Recent Penn State Law graduates Courtney Stevens, Jennifer Barker, Grace Ward, Melissa Johnston and Alyssa Castronovo participated in the collaboration for the Family Law Clinic with engineering students in Allain’s Design4Justice course. The law students began by generally describing the types of legal and other issues their clients face in words and image montages so that all partners on the project were able to empathize with the clients’ situations. Many clients of the Family Law Clinic are domestic abuse victims who cannot afford to pay an attorney for assistance; the clinic does not charge lawyer fees for its services. The students from both courses brainstormed and vetted the ways in which technology innovations could assist the clinic’s clients.

Using the model in author Margaret Hagan’s Law By Design, Allain worked with her engineering students who designed a technological product that the clinic students and clients would want to use, that would improve their effectiveness, and close the clients’ access to justice problem. After empathizing with and defining the problem, the engineering students presented and then vetted several solution ideas with the law students and chose two.

“I am very pleased with the work of my engineering students for the Family Law Clinic in Design4Justice,” said Allain. “These students have no background in law but care about social justice, were eager to learn, and readily took on the steep learning curve to understand family law legal issues.”

The first solution for the Family Law Clinic was to record and narrate a 360-degree video of the local courtroom where clinic clients will appear before a family law judge, to help clients to feel more comfortable before going to court, which can be intimidating for non-lawyers. Ortega was pleased with the outcome of the project and noted that “while we can explain to our clients what a courtroom will look like, this 360 video helps our clients to visualize the experience with much more clarity and accuracy. We don’t have to be concerned that our clients were not able to understand our description when we can share this 360 video with them.”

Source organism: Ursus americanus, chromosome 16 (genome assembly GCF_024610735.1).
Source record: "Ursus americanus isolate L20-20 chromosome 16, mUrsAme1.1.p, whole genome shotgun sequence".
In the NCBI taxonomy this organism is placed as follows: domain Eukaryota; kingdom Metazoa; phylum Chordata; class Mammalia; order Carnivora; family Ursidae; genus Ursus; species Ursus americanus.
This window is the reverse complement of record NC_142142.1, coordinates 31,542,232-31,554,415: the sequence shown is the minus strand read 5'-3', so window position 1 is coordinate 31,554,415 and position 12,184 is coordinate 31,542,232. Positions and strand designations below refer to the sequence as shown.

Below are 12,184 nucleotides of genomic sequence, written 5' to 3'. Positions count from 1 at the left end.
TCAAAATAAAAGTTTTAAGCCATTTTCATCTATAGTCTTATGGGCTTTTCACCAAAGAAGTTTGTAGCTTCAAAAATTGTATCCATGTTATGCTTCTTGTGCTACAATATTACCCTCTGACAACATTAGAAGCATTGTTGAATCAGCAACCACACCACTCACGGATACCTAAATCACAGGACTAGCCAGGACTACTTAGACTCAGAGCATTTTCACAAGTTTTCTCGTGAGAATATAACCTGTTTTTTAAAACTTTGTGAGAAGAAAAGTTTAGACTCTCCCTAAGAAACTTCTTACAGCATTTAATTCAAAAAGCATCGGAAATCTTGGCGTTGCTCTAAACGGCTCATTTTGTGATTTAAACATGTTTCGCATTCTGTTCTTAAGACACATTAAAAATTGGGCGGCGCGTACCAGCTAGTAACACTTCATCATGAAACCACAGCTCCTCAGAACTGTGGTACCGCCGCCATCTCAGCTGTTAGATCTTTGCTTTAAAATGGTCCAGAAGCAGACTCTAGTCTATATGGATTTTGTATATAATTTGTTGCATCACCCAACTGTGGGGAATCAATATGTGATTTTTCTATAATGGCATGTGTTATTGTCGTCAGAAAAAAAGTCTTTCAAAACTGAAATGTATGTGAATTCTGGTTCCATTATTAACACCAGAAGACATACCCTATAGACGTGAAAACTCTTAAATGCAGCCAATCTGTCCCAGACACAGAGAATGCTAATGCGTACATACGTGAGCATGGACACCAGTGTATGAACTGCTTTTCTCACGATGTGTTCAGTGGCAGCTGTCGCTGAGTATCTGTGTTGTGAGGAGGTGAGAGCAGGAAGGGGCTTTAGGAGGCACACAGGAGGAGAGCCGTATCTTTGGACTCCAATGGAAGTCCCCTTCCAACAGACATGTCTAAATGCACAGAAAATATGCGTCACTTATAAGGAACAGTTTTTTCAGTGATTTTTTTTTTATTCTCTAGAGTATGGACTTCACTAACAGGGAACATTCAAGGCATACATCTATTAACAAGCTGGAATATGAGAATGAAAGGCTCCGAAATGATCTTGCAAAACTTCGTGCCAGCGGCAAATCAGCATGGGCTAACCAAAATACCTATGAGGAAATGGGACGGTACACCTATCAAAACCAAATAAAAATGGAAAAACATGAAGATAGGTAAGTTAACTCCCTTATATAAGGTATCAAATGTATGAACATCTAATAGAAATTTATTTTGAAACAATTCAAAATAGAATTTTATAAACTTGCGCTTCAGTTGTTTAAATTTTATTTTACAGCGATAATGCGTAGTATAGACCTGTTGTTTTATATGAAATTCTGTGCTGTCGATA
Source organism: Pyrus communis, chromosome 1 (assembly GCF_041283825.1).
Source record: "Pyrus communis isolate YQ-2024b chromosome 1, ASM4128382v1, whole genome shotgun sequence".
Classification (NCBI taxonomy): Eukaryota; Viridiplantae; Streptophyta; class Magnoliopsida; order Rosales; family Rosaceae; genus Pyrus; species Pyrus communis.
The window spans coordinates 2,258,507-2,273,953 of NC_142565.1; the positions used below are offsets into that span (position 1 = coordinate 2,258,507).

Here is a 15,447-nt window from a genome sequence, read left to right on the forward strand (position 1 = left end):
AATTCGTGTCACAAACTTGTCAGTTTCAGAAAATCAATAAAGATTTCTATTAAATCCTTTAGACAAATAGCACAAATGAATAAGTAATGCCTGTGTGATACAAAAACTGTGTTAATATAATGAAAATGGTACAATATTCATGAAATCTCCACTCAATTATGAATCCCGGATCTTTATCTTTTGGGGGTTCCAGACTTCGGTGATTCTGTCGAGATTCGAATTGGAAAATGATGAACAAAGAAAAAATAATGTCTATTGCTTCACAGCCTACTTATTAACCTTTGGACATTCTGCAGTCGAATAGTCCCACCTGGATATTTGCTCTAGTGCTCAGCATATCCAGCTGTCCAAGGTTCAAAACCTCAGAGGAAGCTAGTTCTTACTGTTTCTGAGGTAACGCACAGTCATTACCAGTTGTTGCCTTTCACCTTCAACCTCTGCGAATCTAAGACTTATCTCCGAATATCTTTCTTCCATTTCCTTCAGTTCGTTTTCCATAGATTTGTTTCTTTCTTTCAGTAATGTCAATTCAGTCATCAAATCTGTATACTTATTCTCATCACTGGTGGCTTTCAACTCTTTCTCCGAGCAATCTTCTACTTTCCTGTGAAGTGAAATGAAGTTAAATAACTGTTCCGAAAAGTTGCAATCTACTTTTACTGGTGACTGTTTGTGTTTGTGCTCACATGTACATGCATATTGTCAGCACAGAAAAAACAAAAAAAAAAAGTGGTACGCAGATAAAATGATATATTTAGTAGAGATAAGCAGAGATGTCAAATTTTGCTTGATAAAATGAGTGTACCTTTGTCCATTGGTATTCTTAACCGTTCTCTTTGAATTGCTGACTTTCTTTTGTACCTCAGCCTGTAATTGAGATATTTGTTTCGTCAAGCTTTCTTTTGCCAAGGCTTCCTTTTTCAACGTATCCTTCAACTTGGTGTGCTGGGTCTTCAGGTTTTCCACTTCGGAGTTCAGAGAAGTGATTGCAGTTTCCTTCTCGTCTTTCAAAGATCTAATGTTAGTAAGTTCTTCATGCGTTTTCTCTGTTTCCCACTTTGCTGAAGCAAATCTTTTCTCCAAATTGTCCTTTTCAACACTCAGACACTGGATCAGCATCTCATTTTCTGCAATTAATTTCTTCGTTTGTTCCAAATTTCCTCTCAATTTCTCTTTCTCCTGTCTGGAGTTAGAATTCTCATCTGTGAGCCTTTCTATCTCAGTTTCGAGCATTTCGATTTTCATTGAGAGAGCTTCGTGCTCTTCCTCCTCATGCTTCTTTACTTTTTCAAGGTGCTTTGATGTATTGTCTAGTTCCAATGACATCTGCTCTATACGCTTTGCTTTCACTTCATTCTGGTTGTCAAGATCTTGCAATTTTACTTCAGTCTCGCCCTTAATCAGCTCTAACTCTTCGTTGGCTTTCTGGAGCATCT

As a second solution, the engineering students worked with Youtopian to create a VR metaverse prototype and test it. For the Family Law Clinic clients, the VR metaverse replicated the clinic law office space and allowed clients waiting to meet with lawyers and students to enter the VR setting to get comfortable, learn about family law topics, and experience what their initial meeting with the clinic would be like virtually, before experiencing it live.

Youtopian and the engineering students created this video to promote and summarize the collaboration. Additional videos related to the Design4Justice course project are also available online.

Additionally, Allain and Sibilia co-hosted a Law, Policy, and Engineering Leadership Seminar at Penn State that showcased the collaboration. When speaking at the seminar, Sibilia noted how eager she was to partner on the project and assist her alma mater’s students.

“The mission of Youtopian to be a leader in innovation naturally has strong roots in educating the next generation of engineers and innovators in technology,” she said. “We were honored to be part of the Design4Justice course and we look forward to other collaborations with Penn State in the future.”